It doesn’t get much better than this: Non Plus Ultra Black Edition Rum, which is based on the masterpiece of our masterblender, Non Plus Ultra, creates even more magic with additional aging in special burnt casks.
This is achieved by burning the insides of aged oak casks, which allows, for the first time, new wood to come into direct contact with these precious drops. Together with the burnt casks, Non Plus Ultra creates the wonderfully flavoursome Non Plus Ultra Black Edition.
This special rumis also part of a specially developedtrinity from A.H. Riise: be sure to also try its two ‘brothers’, Non Plus Ultra Sauternes Cask Rum and Non Plus Ultra Very Rare Rum.
A premium rum with obligations in its name
A.H.Riise Rom Rum has given thename Non Plus Ultra to our best and most exceptionalUltra Premium Rum, a name that carries with it certain obligations. This phrase (which means ‘not beyond’ in Latin)is said to have stood onthe Pillars of Hercules, which markedthe border between the known and unknown world in theStrait of Gibraltar.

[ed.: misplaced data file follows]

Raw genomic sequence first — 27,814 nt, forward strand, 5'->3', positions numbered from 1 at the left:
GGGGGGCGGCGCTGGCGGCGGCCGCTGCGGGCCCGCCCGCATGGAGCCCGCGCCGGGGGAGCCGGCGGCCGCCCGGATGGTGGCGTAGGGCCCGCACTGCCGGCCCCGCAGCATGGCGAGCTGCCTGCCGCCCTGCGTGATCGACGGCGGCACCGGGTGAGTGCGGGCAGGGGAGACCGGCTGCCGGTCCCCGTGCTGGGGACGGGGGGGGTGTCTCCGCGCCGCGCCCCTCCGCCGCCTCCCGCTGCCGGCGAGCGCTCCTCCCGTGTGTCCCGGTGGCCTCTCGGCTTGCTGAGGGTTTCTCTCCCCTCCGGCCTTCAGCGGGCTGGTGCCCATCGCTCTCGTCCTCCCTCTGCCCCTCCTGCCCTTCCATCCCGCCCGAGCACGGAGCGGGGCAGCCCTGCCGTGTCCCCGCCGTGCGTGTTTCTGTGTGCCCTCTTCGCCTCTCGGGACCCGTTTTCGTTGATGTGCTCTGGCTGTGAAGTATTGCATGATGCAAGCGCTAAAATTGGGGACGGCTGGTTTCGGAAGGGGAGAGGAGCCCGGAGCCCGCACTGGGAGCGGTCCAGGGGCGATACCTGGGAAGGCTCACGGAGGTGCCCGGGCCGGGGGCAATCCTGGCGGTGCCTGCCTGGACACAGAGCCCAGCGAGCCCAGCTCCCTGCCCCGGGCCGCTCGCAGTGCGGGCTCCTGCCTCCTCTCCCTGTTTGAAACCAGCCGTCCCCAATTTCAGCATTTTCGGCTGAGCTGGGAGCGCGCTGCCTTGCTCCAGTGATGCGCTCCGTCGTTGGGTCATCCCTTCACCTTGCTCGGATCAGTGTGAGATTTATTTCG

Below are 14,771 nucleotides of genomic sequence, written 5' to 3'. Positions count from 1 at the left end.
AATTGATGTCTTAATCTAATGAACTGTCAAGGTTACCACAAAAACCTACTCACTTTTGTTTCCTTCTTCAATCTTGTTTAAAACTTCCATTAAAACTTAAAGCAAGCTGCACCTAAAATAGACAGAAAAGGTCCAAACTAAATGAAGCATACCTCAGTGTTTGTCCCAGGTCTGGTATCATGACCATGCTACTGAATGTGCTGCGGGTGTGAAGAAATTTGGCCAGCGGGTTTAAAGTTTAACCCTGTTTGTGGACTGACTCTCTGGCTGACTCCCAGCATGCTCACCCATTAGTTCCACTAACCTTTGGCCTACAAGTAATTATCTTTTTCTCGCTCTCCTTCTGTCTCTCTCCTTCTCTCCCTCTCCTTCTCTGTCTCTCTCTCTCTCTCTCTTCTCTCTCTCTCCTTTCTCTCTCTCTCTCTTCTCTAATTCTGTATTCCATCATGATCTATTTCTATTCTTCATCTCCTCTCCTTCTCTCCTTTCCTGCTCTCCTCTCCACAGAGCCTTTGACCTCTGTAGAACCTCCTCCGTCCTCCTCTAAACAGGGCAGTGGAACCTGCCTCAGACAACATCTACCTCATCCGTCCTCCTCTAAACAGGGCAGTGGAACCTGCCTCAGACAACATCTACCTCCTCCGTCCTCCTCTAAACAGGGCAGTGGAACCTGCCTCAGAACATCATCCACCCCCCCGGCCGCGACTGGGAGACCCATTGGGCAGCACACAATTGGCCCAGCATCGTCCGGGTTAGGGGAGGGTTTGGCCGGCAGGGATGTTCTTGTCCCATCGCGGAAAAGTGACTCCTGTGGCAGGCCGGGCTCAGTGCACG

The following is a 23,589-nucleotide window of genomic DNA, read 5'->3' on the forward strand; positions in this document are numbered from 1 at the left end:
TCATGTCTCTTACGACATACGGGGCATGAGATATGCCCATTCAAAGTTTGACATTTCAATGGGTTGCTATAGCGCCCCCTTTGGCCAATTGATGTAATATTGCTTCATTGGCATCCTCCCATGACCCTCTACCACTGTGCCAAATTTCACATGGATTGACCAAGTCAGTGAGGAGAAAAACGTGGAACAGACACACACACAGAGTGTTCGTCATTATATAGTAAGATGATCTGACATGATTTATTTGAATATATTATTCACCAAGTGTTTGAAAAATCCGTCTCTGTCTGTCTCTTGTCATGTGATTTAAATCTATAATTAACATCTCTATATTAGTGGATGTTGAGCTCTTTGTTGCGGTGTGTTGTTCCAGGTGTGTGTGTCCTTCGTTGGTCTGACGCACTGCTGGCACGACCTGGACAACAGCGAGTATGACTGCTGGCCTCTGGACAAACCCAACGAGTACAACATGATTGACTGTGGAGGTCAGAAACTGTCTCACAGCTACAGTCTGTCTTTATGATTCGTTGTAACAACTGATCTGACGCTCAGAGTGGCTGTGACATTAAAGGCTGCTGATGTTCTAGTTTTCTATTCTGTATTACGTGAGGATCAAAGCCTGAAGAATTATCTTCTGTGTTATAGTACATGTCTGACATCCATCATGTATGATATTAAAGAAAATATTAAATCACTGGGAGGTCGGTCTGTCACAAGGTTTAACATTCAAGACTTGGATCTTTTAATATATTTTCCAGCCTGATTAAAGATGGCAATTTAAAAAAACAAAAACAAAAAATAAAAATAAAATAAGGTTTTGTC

Non Plus Ultra Black Edition is likewise found on the boundarybetween the known and unknown; only the very best and oldest drops from the most aged barrels are used to create the ultimate rum fromA.H. Riise.
Nothing is left to chance, not the beautiful facetedcarafe, the deep glow of the rum, nor the enjoyment you will experience when you taste the rum. It is truly world class, and once you have tasted it, you will wish for nothing else.
Logbook:An offer Denmark could not resist
When sugar cane took a hold on the market, sugar prices dropped dramatically. St. Thomas, St. Jan and St. Croix suddenly became an economic burden for their mother country, and the idea of selling the islands to the US was quickly aired, albeit without result. In 1917, the First World War was raging. Denmark was fortunate enough to remain neutral, but the Americans did not trust that Germany would accept the Danish neutrality, and when Denmark was occupied by the Germans, St. Thomas, St. Jan and St. Croix suddenly belonged to the USA’s Public Enemy Number 1, Germany. This did not please the Americans, and the sale was cemented in 1917. You could say that Denmark was given an offer it could not refuse.